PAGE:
The largest island in the Caribbean and an independent country – and a pretty unique one: ruled by the longest-standing communist leader in the world, Fidel Castro
, from the revolution in 1958/59 to 2008, when power was handed over to his brother (though Fidel has reappeared in the media since and seemed at least emotionally powerful still).
The country has been an arch-enemy of the USA
all through those decades, and in 1963, the Cuba crisis, when the US blockaded the shipment of Soviet
nuclear missiles to be deployed in Cuba, brought the world closer to World War Three
than ever before (or since).
After the collapse of the USSR
(always Cuba's most important ally) and the end of the Cold War
, Castro had to look for new allies, but continued his rule unabated. Today, alliances lie rather closer to home, e.g. with nearby Venezuela
, though China
also continues to be important.
The role of a defiant state insisting on being a thorn in the side of the USA
, so close to the latter's territory, has always made Cuba rather special and earned it sympathies from other less US-friendly sides all over the world. And it also makes for a certain quirky, if not outright dark attraction to foreign tourists. I've lost count of how often I've heard people say they want to go and see Cuba before it changes its character, which everyone presumes it will in the post-Castro years to come.
To get a feel for it, however, one must stay away from those tourist "ghettos" that have sprung up on the coast. They also don't give much back to the country – they're basically beach resorts and as such offer nothing to the dark tourist.
The poverty in the country is pretty bad and visible, though, due to the economic hardships brought with the system.
However, if you, as a dark tourist, expect any signs of eccentric cult-of-personality
about Castro, you may be disappointed. He may have been feared for his whims and endless speeches, but he never actually engaged in much Kim-Il-Sung
- or Ceausescu
-like cult-of-personality extravagances. Nor will you be able to see anything of the concretely darker sides of the oppressive system (apart from the absence of a free press).
Another Cuba-associated type of cult of personality, albeit largely posthumously, revolves around the legendary revolutionist Che Guevara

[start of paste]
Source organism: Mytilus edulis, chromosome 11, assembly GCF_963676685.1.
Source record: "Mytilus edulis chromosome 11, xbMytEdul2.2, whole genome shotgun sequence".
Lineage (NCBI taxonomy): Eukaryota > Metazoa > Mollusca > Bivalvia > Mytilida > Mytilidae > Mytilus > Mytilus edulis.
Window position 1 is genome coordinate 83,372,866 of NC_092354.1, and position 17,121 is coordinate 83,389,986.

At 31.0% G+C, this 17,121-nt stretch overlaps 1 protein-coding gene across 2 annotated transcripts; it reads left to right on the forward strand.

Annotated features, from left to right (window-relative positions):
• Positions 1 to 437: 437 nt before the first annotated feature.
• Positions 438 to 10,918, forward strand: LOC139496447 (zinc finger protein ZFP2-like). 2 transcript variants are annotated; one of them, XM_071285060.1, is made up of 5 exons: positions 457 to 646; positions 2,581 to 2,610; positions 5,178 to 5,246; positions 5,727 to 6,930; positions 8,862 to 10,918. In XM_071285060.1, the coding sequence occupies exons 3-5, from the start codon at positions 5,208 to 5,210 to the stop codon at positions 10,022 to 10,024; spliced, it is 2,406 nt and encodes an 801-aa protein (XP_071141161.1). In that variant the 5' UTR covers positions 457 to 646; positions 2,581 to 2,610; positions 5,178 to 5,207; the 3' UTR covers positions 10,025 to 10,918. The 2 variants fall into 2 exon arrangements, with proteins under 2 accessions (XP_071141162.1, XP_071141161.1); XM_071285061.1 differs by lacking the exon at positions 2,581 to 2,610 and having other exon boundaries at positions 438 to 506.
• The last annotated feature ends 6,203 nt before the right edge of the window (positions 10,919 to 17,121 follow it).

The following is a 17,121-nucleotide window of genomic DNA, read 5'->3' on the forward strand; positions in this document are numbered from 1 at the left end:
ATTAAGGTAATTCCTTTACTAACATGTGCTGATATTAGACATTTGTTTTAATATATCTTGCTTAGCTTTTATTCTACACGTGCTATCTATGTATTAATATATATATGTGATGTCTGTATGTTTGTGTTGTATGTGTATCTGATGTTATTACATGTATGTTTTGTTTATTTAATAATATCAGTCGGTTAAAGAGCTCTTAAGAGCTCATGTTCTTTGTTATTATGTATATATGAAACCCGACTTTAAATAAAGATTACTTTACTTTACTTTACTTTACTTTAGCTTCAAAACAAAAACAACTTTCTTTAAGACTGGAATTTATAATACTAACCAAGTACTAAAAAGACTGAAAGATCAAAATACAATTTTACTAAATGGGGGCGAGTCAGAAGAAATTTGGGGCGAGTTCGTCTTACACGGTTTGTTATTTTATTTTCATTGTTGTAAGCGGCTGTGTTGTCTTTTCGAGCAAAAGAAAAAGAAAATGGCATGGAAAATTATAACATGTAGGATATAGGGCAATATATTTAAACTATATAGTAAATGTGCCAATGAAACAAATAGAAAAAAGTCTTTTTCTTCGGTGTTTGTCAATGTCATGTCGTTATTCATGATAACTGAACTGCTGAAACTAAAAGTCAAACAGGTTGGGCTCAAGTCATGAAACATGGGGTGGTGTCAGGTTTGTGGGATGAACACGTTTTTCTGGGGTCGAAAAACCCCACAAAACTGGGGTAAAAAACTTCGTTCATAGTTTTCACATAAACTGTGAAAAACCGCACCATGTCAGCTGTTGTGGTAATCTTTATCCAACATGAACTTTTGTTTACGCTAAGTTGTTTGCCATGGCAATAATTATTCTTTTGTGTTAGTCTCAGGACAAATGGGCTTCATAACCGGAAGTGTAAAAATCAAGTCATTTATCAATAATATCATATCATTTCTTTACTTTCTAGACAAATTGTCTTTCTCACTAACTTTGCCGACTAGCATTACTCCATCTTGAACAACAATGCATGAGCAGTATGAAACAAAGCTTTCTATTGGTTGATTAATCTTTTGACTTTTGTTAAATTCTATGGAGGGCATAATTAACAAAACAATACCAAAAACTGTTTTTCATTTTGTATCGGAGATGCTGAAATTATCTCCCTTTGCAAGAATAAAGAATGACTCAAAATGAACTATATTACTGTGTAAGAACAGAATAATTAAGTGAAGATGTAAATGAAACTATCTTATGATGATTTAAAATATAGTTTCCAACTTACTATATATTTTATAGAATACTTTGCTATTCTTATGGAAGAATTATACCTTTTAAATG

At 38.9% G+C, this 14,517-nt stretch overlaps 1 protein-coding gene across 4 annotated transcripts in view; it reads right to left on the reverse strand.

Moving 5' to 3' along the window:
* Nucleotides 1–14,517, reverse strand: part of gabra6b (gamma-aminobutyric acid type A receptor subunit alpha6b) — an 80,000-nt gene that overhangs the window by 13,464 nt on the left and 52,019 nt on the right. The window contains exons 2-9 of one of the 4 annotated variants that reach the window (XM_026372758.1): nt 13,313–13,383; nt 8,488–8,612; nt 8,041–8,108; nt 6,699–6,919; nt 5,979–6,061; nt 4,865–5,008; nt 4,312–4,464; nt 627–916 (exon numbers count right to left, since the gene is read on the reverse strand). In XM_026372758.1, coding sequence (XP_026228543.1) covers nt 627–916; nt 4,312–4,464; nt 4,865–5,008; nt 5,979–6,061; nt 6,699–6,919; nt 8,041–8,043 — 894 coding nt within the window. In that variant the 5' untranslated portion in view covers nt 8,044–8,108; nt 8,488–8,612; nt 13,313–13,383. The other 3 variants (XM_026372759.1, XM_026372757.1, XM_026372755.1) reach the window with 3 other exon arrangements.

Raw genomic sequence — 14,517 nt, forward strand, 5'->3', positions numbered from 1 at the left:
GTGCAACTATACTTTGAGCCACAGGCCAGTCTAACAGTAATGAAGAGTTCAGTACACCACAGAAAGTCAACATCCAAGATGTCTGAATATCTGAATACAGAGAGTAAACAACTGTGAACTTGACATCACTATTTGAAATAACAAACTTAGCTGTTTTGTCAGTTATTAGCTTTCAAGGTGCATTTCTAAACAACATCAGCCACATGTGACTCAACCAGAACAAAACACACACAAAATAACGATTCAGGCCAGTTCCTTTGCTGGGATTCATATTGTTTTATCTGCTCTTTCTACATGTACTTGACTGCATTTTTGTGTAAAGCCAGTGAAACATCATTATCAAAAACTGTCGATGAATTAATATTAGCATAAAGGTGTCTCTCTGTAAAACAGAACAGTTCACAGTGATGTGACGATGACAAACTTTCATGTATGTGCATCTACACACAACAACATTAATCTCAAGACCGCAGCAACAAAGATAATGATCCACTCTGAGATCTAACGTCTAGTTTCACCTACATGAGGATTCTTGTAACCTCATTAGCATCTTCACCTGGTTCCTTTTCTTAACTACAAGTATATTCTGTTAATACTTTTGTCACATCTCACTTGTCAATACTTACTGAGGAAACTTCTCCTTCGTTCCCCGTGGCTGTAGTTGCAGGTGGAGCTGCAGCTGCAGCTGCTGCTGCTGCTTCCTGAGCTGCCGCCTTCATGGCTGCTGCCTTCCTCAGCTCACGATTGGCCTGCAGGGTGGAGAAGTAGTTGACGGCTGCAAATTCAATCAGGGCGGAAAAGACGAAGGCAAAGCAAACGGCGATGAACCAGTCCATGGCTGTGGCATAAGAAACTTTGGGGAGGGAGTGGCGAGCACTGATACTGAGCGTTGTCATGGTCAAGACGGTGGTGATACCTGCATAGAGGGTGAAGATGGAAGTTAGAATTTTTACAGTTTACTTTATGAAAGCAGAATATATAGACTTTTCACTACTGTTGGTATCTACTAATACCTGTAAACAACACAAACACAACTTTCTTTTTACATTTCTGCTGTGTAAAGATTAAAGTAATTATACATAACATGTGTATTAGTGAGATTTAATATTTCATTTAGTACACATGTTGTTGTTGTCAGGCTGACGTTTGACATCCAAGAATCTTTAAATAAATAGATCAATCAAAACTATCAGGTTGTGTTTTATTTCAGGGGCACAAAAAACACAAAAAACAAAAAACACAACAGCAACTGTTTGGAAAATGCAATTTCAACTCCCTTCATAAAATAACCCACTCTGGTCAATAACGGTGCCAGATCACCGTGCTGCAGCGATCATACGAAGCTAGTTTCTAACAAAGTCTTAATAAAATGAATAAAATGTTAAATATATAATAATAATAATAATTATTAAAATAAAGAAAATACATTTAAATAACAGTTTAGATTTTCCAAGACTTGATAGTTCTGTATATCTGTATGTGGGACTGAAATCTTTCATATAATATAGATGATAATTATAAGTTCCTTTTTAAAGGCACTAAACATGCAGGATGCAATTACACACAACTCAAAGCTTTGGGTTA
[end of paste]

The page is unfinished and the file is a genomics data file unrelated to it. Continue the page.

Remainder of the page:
. He was murdered ("executed") in 1967 in his native Bolivia
-led "special forces", but in 1997/1998 his rediscovered, exhumed body was transferred to Cuba for re-burial in a grand mausoleum in Santa Clara. So that may also be a destination for Che-inclined dark tourists.
Another particularly dark site on Cuba is not actually Cuba's either but even belongs to the USA
. The US have maintained a Navy base here since 1902 and have held on to it to the present day. The name has assumed particular notoriety since 9/11
, namely as a special extra-territorial prison camp which the US set up here and to which they deported numerous terror suspects captured in Afghanistan and elsewhere. The legal framework of all this is more than dubious. In addition, it is widely suspected that interrogation methods at Guantanamo constitute torture. All this has brought the US government under George W. Bush harsh and widespread criticism. His successor Barack Obama pledged to close down Guantanamo years ago, but the fulfilment of that pledge has proven to be not so straightforward. We'll see …
For the dark tourist, the Guantanamo site can obviously not be visited in any case – and whether that may ever change when it's closed down is also questionable, as the naval base will most likely remain a restricted military area with no access for civilians. For the time being the only option is to look down on Guantanamo from a hill on the Cuban side of the "border" … (see, the relevant section in Tony Wheeler's "Bad Lands"